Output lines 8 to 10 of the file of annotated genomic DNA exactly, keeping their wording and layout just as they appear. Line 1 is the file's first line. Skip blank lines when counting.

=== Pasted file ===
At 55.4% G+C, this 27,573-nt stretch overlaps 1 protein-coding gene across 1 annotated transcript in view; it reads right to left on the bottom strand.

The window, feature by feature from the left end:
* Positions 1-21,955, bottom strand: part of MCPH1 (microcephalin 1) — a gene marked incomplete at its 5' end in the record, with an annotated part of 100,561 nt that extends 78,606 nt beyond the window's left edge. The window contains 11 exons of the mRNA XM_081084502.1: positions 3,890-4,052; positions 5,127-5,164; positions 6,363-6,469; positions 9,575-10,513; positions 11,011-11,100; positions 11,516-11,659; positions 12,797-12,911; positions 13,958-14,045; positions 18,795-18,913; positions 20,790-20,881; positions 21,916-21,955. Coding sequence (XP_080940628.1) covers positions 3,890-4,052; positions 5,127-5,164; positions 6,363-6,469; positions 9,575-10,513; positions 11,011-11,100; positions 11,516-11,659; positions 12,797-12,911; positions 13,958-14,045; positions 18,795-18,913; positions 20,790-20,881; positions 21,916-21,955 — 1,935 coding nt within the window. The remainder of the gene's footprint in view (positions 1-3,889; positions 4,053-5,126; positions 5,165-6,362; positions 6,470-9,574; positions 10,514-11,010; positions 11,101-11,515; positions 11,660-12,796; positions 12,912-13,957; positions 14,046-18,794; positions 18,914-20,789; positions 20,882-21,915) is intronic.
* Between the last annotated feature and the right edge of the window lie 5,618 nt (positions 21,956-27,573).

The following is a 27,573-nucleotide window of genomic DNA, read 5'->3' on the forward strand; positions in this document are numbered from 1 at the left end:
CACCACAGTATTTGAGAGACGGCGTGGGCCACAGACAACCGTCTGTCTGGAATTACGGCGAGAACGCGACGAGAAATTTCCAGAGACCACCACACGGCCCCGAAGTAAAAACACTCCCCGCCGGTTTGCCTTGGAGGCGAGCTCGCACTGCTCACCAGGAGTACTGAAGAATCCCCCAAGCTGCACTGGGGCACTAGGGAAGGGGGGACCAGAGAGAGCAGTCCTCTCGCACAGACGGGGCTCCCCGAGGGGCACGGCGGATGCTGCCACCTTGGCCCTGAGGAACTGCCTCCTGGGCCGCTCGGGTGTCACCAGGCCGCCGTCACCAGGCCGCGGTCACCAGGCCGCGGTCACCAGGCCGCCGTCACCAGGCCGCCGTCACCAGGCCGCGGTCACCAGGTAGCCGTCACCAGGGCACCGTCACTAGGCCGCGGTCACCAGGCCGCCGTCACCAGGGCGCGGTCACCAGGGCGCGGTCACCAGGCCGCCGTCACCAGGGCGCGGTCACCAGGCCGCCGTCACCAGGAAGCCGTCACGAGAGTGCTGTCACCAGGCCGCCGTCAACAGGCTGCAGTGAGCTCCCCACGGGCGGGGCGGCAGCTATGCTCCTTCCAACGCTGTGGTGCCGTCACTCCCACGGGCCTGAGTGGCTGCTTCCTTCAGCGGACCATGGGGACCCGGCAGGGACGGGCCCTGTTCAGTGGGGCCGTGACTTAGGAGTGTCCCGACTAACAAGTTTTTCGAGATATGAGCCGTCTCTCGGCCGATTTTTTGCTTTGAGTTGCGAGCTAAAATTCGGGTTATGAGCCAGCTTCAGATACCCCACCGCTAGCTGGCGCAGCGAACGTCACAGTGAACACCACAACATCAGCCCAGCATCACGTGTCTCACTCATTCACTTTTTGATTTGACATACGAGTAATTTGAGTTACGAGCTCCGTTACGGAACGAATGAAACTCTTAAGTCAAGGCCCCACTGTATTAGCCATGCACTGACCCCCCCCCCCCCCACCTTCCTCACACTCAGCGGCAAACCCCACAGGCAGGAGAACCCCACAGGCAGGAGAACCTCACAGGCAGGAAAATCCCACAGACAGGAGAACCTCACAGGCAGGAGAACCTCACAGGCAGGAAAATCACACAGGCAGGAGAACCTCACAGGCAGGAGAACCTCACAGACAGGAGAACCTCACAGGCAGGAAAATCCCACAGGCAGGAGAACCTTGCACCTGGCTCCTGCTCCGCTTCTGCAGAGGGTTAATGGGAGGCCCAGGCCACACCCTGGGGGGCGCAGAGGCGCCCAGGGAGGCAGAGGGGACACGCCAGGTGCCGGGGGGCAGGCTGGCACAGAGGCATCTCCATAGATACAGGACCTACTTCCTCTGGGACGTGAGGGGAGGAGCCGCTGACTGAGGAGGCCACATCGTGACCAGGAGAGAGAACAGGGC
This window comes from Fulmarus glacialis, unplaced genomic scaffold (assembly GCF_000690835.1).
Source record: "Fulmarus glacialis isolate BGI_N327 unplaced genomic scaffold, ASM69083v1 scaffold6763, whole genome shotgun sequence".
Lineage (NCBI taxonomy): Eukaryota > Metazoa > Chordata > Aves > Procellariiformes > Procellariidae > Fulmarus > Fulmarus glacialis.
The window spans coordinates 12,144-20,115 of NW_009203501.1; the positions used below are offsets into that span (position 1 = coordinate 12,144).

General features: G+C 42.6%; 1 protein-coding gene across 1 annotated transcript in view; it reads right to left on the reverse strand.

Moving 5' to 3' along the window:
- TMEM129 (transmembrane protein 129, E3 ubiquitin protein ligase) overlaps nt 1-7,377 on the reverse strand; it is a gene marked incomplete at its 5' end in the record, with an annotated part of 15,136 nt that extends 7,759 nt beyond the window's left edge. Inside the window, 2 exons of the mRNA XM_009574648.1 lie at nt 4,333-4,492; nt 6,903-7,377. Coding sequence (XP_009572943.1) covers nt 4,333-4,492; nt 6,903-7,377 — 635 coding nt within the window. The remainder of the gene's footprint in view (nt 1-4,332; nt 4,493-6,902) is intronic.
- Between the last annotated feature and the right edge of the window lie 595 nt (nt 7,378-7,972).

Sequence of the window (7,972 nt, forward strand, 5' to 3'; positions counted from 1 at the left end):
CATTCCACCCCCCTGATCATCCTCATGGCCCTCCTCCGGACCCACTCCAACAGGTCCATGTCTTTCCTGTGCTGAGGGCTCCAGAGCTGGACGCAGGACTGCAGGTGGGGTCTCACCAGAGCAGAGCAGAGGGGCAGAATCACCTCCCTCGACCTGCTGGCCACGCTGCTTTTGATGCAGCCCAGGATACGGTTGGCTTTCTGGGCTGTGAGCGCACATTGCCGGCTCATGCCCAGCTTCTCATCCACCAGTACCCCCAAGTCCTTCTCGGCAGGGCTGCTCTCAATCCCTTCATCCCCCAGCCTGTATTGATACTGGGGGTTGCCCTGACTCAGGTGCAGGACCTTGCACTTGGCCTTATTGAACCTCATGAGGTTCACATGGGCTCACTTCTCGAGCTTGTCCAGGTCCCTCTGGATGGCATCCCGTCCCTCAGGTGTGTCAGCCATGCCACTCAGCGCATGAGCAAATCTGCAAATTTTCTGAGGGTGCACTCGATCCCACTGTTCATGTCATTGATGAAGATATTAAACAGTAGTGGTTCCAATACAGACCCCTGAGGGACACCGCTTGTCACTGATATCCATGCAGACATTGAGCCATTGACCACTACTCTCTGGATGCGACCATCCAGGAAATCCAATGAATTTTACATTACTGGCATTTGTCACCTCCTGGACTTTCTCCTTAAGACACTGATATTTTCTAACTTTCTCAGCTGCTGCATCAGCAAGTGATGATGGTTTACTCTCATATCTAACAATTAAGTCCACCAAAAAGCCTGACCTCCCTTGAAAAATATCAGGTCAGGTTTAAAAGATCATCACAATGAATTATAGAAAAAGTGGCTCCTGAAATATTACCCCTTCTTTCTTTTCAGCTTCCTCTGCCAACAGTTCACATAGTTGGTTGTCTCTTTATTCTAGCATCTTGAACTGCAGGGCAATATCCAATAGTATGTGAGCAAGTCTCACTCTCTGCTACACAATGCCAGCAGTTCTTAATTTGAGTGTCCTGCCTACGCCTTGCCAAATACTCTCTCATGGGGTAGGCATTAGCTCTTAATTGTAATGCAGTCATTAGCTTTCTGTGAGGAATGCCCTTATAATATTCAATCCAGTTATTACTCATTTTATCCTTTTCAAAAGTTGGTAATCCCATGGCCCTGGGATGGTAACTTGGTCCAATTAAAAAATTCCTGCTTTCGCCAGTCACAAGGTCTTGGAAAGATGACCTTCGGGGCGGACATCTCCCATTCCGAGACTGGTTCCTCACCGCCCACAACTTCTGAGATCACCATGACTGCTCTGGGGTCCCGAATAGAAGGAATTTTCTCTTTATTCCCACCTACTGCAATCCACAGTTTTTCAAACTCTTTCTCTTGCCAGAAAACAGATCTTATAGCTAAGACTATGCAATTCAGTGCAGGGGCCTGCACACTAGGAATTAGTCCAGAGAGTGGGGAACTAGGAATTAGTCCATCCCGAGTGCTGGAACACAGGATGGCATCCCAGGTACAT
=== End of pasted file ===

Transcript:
Source record: "Fulmarus glacialis isolate BGI_N327 unplaced genomic scaffold, ASM69083v1 scaffold6763, whole genome shotgun sequence".
Lineage (NCBI taxonomy): Eukaryota > Metazoa > Chordata > Aves > Procellariiformes > Procellariidae > Fulmarus > Fulmarus glacialis.
The window spans coordinates 12,144-20,115 of NW_009203501.1; the positions used below are offsets into that span (position 1 = coordinate 12,144).